Introduction to Controlled Vocabulary

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Information about Introduction to Controlled Vocabulary

Published on March 10, 2014

Author: RebeccaTheLibrarian



A brief introduction to the idea of controlled vocabulary in library databases with "quiz," screenshots, and basic instructions on finding subject terms and using database thesauri

What Search Terms Should I Use? Or Why Controlled Vocabulary Rocks

Quiz (this is easy – there are no wrong answers)(really) 1. Use the word “tear” in a short sentence. Got something? Great! Now go to the next slide…

Were you thinking OR ? Interesting. Okay, let’s go on to the next question.

2. Use 1 (and only 1) word to describe this picture. Ready? Good! Next slide please.

Were you thinking ? Fascinating. Next question.

3. What is the profession of the man in the middle? Got it? Next slide.

Did you call him a Or an ? Almost done – I promise.

4. Briefly define the word “Mercury” Got it in your head? You know what to do (go to the next slide)

Which definition were you thinking? Did you think of all of these options?

Language is Complicated  Do you see the pattern in these 5 questions?  What might seem like a simple word or an easy name can actually be quite complicated.  This makes searching, especially in a library database, just a little more challenging.  The good news is that if you learn a bit about the way a database works, you’ll be able to find useful information much more quickly.

Find It  Have you ever used the “find” option in a document?  Let’s say you want to find the word “zombie” but a few times you decided to spell it “zomby” and once you misspelled it “zmbie.”  Will it “find” either of these? No, because you told it to look for “zombie.”

Found Not Found

Why Can’t I Find Anything Helpful?  A database is like a more complicated version of that “find” option.  A database just uses the input you give in the search boxes to “find” items that match.  Most databases can search for multiple terms at once or cross-reference to narrow or broaden the results.  But it can only do that based on the information YOU give it.

Databases Can’t Think  If you are looking for an article on the world, but the database uses the word “earth” you may not get many results.  Or you might even get zero results.  This might make you think the database has nothing useful to offer.

Databases Can’t Think  Or say you need to write a paper on the Greek god Mercury  You search for the word “mercury” but get results mostly about the element mercury and the planet mercury.  There might be a lot of results, but they might not be useful ones.  This is where controlled vocabulary can help.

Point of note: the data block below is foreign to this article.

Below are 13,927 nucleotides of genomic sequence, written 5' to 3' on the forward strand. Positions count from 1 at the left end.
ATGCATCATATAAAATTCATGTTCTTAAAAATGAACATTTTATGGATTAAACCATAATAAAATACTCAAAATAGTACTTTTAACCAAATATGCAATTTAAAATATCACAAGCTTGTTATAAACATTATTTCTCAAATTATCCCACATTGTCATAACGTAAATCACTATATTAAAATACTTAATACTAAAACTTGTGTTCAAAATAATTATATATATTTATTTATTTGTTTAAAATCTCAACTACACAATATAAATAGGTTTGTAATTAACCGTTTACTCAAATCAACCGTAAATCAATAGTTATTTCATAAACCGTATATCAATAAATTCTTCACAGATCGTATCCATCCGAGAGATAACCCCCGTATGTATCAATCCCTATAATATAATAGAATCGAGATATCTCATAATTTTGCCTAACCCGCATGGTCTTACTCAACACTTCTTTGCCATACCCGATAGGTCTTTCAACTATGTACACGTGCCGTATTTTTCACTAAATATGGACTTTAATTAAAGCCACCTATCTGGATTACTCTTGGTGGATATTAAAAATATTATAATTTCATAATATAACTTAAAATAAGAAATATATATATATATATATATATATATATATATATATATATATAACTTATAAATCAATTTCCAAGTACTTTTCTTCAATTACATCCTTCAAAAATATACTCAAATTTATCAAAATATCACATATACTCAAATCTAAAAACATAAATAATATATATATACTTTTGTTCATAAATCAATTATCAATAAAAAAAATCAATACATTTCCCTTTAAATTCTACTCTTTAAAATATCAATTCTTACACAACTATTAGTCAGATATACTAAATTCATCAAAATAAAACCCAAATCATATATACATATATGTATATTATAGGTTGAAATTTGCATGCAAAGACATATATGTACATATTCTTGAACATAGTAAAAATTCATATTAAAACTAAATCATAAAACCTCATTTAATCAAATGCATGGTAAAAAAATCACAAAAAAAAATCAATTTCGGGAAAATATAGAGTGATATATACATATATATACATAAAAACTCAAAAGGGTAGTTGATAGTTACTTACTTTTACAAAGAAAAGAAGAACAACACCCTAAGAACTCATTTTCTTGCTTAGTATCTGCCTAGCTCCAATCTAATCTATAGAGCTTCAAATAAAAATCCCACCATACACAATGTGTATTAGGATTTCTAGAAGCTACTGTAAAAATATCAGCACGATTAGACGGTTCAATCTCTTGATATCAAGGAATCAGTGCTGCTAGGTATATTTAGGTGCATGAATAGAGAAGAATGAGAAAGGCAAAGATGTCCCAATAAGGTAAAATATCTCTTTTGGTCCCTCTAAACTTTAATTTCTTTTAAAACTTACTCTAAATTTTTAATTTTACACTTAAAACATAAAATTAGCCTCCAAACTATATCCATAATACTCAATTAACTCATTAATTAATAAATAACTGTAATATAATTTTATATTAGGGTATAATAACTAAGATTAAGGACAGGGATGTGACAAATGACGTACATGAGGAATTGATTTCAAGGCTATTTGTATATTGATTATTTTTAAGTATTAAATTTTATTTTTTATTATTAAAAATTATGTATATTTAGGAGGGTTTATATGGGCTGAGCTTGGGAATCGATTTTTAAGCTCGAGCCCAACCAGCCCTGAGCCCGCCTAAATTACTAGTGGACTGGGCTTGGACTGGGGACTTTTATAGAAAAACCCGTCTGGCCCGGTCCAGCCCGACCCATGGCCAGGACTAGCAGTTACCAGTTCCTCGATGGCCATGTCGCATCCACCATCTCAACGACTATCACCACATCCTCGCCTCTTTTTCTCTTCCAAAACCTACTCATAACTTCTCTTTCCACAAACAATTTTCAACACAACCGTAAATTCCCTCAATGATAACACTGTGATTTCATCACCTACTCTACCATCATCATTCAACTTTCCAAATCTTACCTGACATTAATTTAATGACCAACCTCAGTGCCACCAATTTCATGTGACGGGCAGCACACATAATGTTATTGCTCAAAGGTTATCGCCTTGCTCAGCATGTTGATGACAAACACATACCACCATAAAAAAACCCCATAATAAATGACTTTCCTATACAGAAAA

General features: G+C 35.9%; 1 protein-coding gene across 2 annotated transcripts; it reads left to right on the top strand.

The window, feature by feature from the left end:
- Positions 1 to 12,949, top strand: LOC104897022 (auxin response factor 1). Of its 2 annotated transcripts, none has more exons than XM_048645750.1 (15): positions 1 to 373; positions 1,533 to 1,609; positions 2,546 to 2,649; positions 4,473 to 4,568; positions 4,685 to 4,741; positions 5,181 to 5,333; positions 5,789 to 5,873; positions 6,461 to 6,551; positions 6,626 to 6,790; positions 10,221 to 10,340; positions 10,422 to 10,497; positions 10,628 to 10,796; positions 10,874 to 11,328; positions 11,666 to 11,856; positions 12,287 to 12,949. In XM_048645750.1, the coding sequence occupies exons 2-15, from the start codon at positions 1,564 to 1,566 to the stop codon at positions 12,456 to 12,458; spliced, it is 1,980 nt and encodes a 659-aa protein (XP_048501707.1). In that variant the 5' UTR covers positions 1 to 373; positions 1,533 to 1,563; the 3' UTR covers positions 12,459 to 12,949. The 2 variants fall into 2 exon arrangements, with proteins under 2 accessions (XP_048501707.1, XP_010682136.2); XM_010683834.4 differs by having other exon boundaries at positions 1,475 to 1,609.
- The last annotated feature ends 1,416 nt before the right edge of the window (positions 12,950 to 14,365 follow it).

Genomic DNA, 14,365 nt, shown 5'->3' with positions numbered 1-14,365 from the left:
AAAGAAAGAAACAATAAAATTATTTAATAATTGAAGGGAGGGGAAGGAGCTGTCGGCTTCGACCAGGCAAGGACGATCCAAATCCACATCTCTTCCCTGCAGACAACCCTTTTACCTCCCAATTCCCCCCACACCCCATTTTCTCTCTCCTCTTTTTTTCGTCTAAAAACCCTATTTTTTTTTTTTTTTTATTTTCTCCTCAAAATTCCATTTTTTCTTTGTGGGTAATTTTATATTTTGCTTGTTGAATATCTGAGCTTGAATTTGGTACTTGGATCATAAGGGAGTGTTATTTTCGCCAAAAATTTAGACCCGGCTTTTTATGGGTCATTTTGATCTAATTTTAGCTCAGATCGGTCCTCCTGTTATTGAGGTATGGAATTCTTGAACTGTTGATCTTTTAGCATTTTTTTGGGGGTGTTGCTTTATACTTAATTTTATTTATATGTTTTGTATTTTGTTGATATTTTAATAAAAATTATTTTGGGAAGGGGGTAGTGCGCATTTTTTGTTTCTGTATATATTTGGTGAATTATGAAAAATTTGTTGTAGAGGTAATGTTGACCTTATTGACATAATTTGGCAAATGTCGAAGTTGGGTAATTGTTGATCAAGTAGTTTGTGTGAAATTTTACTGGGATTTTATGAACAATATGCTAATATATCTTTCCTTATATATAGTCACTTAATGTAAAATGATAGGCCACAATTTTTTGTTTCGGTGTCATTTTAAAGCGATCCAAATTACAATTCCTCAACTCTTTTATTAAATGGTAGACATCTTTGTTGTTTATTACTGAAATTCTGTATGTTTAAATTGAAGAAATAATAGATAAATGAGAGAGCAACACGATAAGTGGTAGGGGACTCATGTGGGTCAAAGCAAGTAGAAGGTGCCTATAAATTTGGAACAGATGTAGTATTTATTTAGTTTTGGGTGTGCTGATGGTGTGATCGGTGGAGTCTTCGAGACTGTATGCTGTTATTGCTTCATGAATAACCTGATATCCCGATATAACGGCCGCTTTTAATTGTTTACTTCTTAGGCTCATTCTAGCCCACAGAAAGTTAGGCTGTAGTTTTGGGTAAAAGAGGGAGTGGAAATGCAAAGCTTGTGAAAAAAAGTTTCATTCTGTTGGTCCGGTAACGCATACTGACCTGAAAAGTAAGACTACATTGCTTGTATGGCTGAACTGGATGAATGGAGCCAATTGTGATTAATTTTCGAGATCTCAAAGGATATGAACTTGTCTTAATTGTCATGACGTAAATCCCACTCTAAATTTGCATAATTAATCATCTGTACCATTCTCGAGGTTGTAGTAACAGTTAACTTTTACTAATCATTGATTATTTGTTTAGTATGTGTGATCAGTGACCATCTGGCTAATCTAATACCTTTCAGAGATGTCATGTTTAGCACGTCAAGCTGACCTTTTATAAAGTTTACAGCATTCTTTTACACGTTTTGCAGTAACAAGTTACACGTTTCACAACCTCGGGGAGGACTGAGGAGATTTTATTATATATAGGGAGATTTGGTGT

Why Do We Need to Control the Vocabulary?  Controlled vocabulary is what sets a database apart from a general “find” search or a general web search.  Every article, essay, or item in a database has been “tagged” with terms that let you know what it is about.  Think of a picture you post on Facebook:

No, Really, It’s Jessie! Jessie Smith You could tag a picture with anybody’s name and there would be no one who could stop you. In fact, any of your friends could, depending on your privacy settings, tag anyone they wanted in one of your pictures.

Tag! You’re It!  With the library databases, the tagging for subject terms is controlled.  People such as librarians, authors, and publishers have taken time and effort to match articles and books to accurate “tags” or “subject terms.”  These terms are not perfect – after all, librarians are people too – but they are designed to gather information in a more specific way.

Choices, Choices  There are different ways you can use subject terms.  We’ll review two ways that you might find most helpful.  The first is doing a broad search and selecting a subject term or terms from the results.  The second is to use the database Thesaurus to find subject terms.

Note  I will be using EBSCOhost Academic Search Complete for my examples. Every database has its own quirks and differences, but these broader principles can be applied to many if not most of them.

You Have to Start Somewhere  Try doing a search using the limits that are available.  Using more than one search term and limiting it to peer review only, for example, can make your result list a little more manageable.  Don’t be afraid to try something.  The worst that could happen is that you have to try a new search.  (or the universe could implode from your paradox but that’s highly unlikely)

Only a Couple Results

Something to Use  Even though this only brought up 4 results, there might be something useful here.  Even if none of these articles are useful, their subject terms might help us find what we need.  The subject terms are located under the description of the article.

I’m Hyperlinked  If you click on a result to get the full description, a lot of databases offer subject terms as hyperlinks.  Clicking on a subject term will bring up all the other articles that are also tagged with that subject term.